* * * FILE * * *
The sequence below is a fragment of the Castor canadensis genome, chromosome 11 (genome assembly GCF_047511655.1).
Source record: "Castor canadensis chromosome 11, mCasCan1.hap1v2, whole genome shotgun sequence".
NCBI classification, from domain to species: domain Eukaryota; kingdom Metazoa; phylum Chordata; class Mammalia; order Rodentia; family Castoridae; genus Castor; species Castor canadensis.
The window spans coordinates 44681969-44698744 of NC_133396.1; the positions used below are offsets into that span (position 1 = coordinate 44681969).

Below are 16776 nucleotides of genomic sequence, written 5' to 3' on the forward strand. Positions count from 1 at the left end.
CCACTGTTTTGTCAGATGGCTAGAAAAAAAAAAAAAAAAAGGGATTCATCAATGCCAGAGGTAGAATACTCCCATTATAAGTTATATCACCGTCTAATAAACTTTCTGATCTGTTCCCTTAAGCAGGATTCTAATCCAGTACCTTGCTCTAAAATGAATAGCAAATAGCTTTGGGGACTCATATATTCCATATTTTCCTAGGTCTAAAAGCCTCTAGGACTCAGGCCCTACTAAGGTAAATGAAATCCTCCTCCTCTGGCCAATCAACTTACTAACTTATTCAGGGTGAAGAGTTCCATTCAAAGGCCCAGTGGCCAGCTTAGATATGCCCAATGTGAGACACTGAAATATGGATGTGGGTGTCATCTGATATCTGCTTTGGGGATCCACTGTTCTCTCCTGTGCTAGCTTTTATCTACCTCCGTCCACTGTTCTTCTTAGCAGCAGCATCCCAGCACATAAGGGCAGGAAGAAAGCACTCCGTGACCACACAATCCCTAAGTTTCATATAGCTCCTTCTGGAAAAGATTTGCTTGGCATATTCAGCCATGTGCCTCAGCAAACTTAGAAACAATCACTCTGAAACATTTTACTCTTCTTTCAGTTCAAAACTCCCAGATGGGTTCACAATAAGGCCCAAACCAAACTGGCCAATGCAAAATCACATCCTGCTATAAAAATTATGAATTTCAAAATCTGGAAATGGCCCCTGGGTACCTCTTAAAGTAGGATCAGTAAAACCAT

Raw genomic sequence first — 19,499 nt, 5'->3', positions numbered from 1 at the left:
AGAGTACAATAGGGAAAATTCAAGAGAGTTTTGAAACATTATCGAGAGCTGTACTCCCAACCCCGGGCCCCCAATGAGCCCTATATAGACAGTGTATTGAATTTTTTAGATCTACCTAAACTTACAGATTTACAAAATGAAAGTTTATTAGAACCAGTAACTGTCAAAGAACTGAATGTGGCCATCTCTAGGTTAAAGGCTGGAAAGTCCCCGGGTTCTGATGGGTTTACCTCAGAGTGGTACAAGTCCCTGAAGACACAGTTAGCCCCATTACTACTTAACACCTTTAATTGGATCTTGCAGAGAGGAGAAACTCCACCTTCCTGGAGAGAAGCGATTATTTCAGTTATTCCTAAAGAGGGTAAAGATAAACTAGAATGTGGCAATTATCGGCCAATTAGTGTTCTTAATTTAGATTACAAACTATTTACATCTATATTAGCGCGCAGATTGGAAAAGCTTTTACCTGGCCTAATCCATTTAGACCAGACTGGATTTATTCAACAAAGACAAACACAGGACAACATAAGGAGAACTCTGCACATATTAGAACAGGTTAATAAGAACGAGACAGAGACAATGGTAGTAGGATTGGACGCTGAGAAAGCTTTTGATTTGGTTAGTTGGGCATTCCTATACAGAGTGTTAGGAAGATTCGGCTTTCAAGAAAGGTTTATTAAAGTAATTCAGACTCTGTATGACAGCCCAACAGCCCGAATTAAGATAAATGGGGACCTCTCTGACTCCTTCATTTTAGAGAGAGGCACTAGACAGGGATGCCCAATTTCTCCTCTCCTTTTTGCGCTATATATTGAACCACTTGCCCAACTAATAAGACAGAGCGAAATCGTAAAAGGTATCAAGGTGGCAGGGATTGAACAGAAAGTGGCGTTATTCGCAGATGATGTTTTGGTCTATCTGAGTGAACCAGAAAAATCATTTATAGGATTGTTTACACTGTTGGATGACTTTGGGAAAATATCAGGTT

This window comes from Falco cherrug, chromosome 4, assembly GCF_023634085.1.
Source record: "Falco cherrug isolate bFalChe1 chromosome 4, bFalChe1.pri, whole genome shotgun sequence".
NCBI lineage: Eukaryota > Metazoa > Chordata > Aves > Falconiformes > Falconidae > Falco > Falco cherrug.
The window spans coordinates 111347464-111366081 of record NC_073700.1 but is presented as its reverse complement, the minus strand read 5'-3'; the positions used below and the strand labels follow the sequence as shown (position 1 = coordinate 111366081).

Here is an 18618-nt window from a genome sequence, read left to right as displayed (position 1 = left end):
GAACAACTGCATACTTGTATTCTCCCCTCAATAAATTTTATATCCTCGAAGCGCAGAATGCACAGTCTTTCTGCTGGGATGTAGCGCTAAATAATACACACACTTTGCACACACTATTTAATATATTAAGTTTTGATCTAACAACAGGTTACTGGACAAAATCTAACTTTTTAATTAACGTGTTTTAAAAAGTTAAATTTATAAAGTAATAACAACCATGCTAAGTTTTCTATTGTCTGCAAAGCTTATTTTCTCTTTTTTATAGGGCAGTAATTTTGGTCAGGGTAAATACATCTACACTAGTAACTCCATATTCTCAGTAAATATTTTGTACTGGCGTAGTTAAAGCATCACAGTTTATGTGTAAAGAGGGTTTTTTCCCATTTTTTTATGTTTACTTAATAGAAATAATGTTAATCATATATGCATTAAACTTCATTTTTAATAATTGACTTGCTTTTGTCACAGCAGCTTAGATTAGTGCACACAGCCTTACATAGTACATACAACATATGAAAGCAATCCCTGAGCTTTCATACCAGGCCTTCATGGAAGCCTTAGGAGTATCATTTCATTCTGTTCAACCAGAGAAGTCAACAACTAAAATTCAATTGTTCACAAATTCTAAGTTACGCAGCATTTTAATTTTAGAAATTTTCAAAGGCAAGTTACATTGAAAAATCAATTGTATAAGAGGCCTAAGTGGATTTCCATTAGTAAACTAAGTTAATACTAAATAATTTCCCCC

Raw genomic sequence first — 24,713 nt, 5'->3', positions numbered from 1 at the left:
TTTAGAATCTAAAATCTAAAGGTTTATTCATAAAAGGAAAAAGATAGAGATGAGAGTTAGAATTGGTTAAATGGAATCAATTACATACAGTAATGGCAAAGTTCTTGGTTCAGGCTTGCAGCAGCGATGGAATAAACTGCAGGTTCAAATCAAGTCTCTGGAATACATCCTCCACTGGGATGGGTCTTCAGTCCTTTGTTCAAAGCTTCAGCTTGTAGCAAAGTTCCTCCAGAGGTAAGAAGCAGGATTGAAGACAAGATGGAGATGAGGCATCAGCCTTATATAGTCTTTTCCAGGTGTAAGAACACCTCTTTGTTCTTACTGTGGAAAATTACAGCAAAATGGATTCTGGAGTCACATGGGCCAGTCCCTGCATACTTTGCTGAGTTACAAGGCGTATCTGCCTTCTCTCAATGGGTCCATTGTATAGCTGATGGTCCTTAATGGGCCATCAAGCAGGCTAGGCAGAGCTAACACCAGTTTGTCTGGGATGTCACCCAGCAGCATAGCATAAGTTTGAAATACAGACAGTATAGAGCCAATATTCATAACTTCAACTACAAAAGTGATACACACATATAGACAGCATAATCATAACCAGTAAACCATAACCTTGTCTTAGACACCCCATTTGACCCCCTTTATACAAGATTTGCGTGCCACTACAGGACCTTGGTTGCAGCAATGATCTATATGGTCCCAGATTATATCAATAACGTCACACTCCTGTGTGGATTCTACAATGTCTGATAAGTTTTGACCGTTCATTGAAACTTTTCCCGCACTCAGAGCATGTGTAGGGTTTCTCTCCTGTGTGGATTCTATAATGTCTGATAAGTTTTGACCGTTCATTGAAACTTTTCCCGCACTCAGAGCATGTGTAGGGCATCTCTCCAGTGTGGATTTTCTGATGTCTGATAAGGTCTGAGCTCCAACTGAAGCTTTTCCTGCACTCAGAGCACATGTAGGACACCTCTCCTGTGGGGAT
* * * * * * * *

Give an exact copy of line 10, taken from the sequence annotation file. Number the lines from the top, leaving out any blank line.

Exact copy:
Source record: "Falco cherrug isolate bFalChe1 chromosome 4, bFalChe1.pri, whole genome shotgun sequence".